6 min read
Organizations today are constantly under attack. Azure Security Center (ASC) uses advanced analytics and global threat intelligence to detect malicious threats, and the new capabilities that our product team is adding everyday empower our customers to respond quickly to these threats.
However, just having great tools that alert about the threats and attacks is not enough. The reality is that no security tool can detect 100 percent of the attack. In addition, many of the tools that raise alerts are optimized for low false positive rates. Hence, they might miss some suspicious outlier activity in your environment which could have been flagged and investigated. This is something that Security Center and the Azure Log Analytics team understands. The product has built-in features that you can use to launch your investigations and hunting campaigns in addition to responding to alerts that it triggers.
In the real world, if you need to do threat hunting, there are several considerations that you should consider. You not only need a good analyst team, you need an even larger team of service engineers and administrators that worry about deploying an agent to collect the investigations related data, parsing them in a format where queries could be run, building tools that help query this data and lastly indexing the data so that your queries run faster and actually give results. ASC and Log Analytics take care of all of this and will make hunting for threats much easier. What organizations need is a change in mindset. Instead of being just alert driven, they should also incorporate active threat hunting into their overall security program.
What is Threat Hunting?
Loosely defined it is the process of proactively and iteratively searching through your varied log data with the goal of detecting threats that evade existing security solutions. If you think about it, Threat Hunting is a mindset. A mindset wherein – instead of just reacting to alerts you are proactive about securing your organization’s environment and are looking for signs of malicious activity within your enterprise, without prior knowledge of those signs. Threat hunting involves hypothesizing about attackers’ behavior. Researching these hypotheses and techniques to determine the artifacts that would be left in the logs. Checking if your organization collects and stores these logs. Then verifying these hypotheses that you derived – in your environment’s logs.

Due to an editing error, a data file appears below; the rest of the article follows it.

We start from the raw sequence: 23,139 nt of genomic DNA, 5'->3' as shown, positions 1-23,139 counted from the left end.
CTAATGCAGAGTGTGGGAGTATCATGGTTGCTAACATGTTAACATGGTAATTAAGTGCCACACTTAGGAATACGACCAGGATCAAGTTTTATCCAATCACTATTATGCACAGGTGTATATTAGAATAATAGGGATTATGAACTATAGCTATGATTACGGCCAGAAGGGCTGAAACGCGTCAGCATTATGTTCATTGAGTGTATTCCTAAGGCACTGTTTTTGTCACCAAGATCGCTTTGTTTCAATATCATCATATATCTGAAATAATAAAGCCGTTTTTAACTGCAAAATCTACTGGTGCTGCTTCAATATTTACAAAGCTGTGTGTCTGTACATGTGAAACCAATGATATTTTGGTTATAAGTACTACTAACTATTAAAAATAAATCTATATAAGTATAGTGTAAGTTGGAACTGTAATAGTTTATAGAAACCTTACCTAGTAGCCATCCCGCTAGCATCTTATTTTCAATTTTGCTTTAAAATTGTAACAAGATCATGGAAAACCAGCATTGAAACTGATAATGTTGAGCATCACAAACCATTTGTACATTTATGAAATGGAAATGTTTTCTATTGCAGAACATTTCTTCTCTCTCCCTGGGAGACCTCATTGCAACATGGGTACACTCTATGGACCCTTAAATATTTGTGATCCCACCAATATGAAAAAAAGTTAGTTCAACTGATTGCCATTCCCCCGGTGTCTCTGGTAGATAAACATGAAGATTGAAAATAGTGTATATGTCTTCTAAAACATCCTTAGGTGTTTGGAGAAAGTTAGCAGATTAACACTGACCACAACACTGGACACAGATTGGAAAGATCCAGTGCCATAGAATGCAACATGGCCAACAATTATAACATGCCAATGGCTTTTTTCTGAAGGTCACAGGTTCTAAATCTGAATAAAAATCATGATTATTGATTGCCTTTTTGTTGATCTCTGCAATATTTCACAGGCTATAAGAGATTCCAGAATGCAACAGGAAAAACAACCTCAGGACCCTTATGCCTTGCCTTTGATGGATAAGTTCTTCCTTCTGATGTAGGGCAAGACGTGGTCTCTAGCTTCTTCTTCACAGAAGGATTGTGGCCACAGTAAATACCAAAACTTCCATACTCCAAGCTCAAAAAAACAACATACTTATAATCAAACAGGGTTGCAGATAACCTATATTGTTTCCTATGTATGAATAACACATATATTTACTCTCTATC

Hunting teaches you how to find data, how to distinguish between normal activity and an outlier, gives a better picture of your network and shows you your detection gaps. Security analysts who do regular hunting are better trained to respond and triage during an actual incident.
Today, we are going to look at some examples of these simple hunts that an analyst can start with. In our previous posts, we have already touched a little bit about this. You can read more about detecting malicious activity and finding hidden techniques commonly deployed by attackers and how Azure Security Center helps analyze attacks using Investigation and Log Search.
A lot of security tools look for abnormally large data transfers to an external destination. To evade these security tools and to reduce the amount of data sent over the network, attackers often compress the collected data prior to exfil. The popular tools of choice for compression are typically 7zip/Winzip/WinRar etc. Attackers have also been known to use their own custom programs for compressing data.
For example, while using WinRar to compress the data a few of the switches that seem to be most commonly used are “a -m5 –hp.” While the ” a ” switch specifies adding the file to an archive, the “ -m5” switch specifies the level of compression where “5” is the maximum compression level. The “-hp” switch is used to encrypt content and header information. With the knowledge of these command line switches, we may detect some of this activity.
Below is a simple query to run this logic where we are looking for these command line switches. In this example, if we look at the result we can see that all the command line data looks benign except where Svchost.exe is using the command line switches associated with WinRAR. In addition, the binary Svchost.exe is running from a temp directory when ideally it should be running from %windir%/system32 folder. Threat actors have been known to rename their tools to a well-known process name to hide in plain sight. This is considered suspicious and a good starting point for an investigation. An analyst can take one of the many approaches from here to uncover the entire attack sequence. They can pivot into logon data to find what happened in this logon session or focus on what user account was used. They can also investigate what IP addresses may have connected to this machine or what IP address this machine connected to during the given time frame.